Thoughts On The Incongruous Energy Sector [United States Oil Fund LP (ETF), United States Natural Gas Fund, LP]

wall-street-etfDavid Fabian: The topic of energy stocks and crude oil prices has reached epic proportions on social media and financial news outlets.  I have seen a myriad of “experts” pointing to oil prices plunging as low as $23 per barrel to as high as $80, by the middle of this year.  

No matter where you fall on that spectrum, the one thing I know for certain is that no one knows what is going to happen to crude oil prices.  The best forecasters in the world have no better idea than you or I where this trend will ultimately turn. Commodities can find themselves oversold and stay oversold for extended periods of time despite cyclical or economic factors that favor a reversal.

I am not interested in picking a bottom in the United States Oil Fund (NYSEARCA:USO) or United States Natural Gas Fund (NYSEARCA:UNG), but rather am focusing my efforts on the technical price patterns of energy stocks.

In my opinion, the investment opportunities in oil-related stocks follow far more predictable patterns than the direct commodity futures themselves.

The benchmark Energy Select Sector SPDR (NYSEARCA:XLE) appears to be setting up what could be a potential floor in the energy arena.  This ETF has nearly $12 billion invested in 45 large-cap energy producers and has continued to attract positive fund flows despite its hearty drop over the last seven months.

A look at the chart below shows how XLE hit a low in December and subsequently re-tested that level in the early stages of January.  The eerily similar lows it hit on both occasions have the makings of a double bottom in energy stocks if this most recent strength can hold.  Even some modest consolidation without a violation of those levels would ultimately be a good thing moving forward.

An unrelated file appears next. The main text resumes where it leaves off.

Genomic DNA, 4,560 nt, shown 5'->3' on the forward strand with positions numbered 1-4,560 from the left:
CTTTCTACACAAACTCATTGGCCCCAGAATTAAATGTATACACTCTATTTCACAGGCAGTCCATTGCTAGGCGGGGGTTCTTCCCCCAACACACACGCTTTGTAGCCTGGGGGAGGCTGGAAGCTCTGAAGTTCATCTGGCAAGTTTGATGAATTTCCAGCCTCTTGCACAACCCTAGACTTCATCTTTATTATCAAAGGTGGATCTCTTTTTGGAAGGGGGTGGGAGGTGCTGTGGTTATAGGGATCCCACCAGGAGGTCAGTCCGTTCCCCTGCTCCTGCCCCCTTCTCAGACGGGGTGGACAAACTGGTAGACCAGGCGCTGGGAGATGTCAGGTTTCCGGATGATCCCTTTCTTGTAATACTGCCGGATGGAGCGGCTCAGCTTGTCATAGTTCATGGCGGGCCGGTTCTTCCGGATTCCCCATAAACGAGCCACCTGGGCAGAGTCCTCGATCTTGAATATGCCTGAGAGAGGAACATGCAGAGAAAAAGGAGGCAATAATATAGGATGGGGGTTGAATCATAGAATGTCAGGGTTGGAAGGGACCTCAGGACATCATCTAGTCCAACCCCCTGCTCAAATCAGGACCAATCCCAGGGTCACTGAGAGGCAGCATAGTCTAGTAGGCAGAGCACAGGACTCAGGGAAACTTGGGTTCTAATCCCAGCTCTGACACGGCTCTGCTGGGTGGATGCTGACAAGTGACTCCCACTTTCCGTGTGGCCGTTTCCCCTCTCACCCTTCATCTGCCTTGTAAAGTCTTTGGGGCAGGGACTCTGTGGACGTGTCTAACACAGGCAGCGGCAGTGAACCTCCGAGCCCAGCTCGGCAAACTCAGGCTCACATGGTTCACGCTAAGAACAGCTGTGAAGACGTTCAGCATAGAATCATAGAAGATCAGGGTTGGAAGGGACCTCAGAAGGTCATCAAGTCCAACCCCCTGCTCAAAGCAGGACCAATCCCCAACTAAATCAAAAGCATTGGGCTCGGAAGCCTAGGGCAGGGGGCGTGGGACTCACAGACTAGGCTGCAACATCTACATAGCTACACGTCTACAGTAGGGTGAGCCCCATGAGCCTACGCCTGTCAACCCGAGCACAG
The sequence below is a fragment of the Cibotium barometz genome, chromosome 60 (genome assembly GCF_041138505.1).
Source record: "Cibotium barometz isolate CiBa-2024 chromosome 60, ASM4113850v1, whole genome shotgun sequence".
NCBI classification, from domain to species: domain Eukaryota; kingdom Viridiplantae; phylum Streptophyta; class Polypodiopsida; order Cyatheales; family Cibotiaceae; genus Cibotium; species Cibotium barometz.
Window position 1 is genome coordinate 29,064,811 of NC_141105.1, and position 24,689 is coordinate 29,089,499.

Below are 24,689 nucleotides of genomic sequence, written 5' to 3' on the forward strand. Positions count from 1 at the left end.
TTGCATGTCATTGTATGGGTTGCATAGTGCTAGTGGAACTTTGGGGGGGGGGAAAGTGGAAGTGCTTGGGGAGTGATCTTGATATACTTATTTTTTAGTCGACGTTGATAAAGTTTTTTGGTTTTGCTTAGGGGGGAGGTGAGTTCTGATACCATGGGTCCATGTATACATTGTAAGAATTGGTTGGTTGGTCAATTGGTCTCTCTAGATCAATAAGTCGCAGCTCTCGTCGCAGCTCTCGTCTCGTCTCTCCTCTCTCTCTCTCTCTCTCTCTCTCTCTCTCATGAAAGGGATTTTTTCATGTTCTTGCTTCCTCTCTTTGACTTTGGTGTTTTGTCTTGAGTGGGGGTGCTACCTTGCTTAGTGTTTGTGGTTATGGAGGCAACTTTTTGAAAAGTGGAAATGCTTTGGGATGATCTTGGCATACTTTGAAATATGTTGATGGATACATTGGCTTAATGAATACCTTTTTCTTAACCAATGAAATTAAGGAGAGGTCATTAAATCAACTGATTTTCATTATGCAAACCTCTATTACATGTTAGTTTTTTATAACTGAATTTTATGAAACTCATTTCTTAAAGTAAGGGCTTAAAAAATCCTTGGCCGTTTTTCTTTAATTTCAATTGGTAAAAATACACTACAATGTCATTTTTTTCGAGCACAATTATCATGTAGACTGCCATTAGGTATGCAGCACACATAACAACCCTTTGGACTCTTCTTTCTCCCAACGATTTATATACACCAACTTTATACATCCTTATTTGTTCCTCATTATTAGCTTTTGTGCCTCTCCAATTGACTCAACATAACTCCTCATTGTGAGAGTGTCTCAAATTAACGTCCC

xle

Those that have been waiting for some positive news from the energy sector should be buoyed by these observations.  While it may be early to make a definitive call that the bottom is in, we are starting to see diverging qualities that favor strengthening in oil-related companies.

The biggest hurdle that fresh capital in XLE, or a related fund such as the Vanguard Energy ETF (NYSEARCA:VDE), will face is the uptick in volatility compared to other areas of the market.  Energy stocks have seen their daily price fluctuations magnified by two or three times what the broader market has been experiencing.  Conservative investors should be wary of this risk before making a commitment with new money.

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